When employees compete against one another to earn rewards, the type of reward they compete over affects their motivation!
The study by Professor Alan Webb and Assistant Professor Adam Presslee (both School of Accounting and Finance faculty) and their colleague Associate Professor Khim Kelly (University of Central Florida) is based on a field-experiment where retail sales employees competed against one another in two consecutive three-month sales tournaments at locations across Canada. Half of the employees received a cash reward if they won their tournament whereas the other half of employees received a gift card of their choice from one of 12 retail locations (e.g., Best Buy, The Keg, etc.) if they won their tournament.
Although results show no significant difference in performance between the two reward conditions for the first tournament, employees eligible for gift card rewards outperformed those eligible for cash rewards in the second sales tournament. Interestingly, this result was largely attributable to employees that lost the first tournament. “It appears that tournament one losers were more willing to give up on trying to win the next tournament when pursuing cash versus an attractive gift card” says Presslee. “Attractive gift cards can be used to buy wants like electronics, whereas extra cash might go towards paying for needs such as rent or bills. Because sales employees found the gift cards more attractive than cash, they were less willing to quit competing in a tournament that they were unlikely to win.”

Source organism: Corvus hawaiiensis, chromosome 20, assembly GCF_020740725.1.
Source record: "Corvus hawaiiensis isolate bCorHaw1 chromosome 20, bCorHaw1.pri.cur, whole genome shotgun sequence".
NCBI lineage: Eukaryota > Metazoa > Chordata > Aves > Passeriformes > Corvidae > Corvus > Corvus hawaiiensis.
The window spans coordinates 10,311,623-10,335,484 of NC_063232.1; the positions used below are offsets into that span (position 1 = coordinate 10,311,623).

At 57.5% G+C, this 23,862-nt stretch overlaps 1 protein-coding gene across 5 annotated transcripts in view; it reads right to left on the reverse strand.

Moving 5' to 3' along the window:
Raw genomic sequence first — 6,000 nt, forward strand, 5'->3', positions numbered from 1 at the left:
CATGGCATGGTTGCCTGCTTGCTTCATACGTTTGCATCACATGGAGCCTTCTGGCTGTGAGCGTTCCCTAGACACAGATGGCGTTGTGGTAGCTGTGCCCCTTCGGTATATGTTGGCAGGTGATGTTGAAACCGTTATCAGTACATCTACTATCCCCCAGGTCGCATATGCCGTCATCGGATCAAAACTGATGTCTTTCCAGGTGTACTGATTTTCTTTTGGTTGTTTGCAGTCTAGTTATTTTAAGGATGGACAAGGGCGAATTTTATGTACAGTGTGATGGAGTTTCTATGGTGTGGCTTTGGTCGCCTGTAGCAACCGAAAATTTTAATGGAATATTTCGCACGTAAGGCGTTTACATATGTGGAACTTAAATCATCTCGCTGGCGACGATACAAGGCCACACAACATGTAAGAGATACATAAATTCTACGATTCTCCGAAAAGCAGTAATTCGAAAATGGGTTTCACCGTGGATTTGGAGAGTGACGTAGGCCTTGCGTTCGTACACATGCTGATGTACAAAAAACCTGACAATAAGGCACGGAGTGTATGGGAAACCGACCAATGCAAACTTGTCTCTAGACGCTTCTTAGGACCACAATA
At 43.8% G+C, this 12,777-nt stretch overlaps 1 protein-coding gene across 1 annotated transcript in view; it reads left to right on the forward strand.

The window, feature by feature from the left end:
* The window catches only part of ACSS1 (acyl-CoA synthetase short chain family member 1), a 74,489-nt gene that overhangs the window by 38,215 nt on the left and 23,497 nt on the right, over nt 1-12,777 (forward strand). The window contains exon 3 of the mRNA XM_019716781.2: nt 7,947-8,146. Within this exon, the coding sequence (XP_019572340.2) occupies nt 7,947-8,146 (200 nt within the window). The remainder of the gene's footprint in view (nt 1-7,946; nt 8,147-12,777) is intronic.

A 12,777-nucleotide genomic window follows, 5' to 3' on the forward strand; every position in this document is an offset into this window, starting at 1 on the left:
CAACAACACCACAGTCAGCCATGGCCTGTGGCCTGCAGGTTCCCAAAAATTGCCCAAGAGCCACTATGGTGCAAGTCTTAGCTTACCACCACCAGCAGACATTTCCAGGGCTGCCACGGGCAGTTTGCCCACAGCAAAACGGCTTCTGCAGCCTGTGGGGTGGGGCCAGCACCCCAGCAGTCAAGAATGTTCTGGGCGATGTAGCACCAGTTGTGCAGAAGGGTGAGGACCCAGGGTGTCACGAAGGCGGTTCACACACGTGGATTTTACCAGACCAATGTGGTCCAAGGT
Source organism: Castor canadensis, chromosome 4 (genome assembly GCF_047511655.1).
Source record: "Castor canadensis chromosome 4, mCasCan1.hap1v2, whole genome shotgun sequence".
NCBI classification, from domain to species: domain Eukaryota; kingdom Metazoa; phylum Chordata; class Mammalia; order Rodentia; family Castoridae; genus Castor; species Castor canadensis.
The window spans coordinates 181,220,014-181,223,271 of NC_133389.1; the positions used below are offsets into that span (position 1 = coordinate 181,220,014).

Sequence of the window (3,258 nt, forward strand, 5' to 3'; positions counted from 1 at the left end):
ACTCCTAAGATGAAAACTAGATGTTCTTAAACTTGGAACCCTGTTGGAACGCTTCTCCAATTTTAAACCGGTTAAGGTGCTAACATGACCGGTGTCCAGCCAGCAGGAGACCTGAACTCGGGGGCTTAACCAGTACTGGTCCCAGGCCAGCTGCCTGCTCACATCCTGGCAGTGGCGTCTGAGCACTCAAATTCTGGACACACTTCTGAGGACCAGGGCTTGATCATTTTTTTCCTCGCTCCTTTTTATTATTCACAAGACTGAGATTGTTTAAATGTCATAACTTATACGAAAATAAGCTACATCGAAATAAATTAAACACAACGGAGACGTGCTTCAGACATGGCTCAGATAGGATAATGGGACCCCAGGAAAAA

This study published in the Accounting Review in 2017, is among the first to examine the effects of reward type on employee motivation and it is highly relevant to compensation scheme designers given the relative ease with which gift card rewards can be used by organizations as part of an incentive system.
Importantly, Professors Presslee and Webb's results suggest that gift card rewards may be an effective means of sustaining the motivation of weaker performers to work hard – a problem of particular importance when employees compete against one another for rewards.
Khim Kelly, Adam Presslee and Alan Webb, 2017, The Effects of Tangible versus Cash Rewards in Consecutive Sales Tournaments: A Field Experiment, The Accounting Review, 2017, 92(6): 165-186.